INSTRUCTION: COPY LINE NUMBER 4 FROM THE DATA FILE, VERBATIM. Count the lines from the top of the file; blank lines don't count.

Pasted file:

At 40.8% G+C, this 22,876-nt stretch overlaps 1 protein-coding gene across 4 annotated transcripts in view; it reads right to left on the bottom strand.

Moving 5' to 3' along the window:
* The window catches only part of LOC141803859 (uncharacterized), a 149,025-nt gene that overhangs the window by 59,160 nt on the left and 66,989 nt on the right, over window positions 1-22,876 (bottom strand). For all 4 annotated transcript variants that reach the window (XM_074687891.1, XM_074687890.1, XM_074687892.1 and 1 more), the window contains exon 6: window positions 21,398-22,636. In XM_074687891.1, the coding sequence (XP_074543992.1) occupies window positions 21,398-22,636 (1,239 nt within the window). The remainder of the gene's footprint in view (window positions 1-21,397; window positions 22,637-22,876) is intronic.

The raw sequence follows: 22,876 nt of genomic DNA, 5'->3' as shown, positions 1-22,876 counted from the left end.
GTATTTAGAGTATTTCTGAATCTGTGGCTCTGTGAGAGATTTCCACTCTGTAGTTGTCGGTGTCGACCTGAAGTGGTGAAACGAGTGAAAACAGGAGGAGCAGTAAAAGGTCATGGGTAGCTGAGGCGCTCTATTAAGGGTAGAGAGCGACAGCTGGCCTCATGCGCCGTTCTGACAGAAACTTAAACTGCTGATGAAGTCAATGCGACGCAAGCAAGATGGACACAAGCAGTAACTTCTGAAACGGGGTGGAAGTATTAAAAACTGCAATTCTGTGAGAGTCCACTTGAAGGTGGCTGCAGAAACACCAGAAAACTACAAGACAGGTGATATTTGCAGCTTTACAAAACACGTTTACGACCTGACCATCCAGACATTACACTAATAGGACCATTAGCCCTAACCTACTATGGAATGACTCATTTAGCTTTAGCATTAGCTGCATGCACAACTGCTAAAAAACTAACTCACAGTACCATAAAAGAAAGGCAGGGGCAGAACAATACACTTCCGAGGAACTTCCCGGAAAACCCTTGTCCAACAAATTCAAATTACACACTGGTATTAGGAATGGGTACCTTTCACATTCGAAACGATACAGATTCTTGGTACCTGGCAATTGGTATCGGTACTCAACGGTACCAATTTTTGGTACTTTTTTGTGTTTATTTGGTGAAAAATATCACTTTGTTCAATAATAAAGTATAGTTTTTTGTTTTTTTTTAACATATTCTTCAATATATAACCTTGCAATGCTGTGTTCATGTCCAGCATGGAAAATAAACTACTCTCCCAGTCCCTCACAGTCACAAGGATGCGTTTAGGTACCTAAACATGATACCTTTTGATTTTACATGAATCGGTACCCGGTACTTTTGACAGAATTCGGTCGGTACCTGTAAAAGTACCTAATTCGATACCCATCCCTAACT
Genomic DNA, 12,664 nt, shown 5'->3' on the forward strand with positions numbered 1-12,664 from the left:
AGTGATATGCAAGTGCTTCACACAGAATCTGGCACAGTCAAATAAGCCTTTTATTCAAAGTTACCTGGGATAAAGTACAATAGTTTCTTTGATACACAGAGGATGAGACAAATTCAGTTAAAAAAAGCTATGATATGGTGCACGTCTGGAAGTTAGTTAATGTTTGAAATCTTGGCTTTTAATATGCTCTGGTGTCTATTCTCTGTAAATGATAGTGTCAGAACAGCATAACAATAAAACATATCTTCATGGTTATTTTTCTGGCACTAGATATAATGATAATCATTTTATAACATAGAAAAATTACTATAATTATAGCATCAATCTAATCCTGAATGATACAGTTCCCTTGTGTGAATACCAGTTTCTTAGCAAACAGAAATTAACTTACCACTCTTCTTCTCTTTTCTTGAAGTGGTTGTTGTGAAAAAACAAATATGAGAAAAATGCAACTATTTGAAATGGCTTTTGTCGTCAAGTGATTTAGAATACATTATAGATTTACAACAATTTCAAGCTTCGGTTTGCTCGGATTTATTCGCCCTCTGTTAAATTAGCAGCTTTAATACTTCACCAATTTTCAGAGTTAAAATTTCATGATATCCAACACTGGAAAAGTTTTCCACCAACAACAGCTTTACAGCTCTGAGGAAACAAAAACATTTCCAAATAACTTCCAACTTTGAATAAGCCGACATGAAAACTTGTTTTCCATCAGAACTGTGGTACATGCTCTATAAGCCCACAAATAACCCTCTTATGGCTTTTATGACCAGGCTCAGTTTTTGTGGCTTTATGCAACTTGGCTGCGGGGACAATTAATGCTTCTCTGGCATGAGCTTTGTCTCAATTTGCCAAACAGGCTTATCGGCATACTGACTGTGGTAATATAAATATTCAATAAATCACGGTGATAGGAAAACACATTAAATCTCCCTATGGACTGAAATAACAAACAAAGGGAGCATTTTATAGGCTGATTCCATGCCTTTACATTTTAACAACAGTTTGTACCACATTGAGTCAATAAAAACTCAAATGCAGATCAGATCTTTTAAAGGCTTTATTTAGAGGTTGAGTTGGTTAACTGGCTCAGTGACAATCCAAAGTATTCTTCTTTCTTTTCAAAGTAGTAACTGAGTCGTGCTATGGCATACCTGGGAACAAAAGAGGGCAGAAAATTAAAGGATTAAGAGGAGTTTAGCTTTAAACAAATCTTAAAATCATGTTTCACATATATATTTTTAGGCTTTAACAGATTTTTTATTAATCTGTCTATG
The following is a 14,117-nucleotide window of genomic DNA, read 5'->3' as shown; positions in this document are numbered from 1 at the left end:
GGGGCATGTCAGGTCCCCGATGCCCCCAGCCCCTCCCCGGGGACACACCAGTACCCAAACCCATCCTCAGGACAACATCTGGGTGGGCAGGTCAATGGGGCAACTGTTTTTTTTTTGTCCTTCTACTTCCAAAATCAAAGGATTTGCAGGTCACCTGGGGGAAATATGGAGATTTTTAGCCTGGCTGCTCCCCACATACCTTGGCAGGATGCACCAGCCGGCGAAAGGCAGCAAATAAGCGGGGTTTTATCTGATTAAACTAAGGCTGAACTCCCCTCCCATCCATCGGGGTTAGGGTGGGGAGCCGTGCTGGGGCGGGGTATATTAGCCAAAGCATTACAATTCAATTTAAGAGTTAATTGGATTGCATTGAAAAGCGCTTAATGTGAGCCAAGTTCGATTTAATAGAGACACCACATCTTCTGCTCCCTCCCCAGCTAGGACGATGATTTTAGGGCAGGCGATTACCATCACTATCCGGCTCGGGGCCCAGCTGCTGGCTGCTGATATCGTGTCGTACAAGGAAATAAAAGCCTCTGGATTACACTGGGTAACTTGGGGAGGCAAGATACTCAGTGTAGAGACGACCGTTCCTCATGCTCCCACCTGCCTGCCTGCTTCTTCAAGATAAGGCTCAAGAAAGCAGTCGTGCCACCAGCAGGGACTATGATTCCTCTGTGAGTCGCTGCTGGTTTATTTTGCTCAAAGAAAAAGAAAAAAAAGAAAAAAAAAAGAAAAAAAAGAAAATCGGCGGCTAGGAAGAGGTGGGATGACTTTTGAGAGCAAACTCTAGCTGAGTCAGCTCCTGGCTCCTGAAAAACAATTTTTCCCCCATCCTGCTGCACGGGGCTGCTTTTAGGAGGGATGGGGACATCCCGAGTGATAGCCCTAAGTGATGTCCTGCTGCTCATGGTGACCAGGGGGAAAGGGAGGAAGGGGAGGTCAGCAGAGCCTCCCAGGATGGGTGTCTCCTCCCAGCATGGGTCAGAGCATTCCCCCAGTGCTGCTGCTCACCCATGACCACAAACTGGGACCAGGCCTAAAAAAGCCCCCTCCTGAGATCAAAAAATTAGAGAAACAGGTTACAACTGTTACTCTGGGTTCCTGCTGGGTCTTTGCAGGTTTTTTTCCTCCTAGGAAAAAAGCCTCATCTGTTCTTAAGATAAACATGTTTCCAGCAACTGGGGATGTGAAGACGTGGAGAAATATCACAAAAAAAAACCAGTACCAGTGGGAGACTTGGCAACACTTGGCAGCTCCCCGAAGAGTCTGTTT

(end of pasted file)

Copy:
The raw sequence follows: 22,876 nt of genomic DNA, 5'->3' as shown, positions 1-22,876 counted from the left end.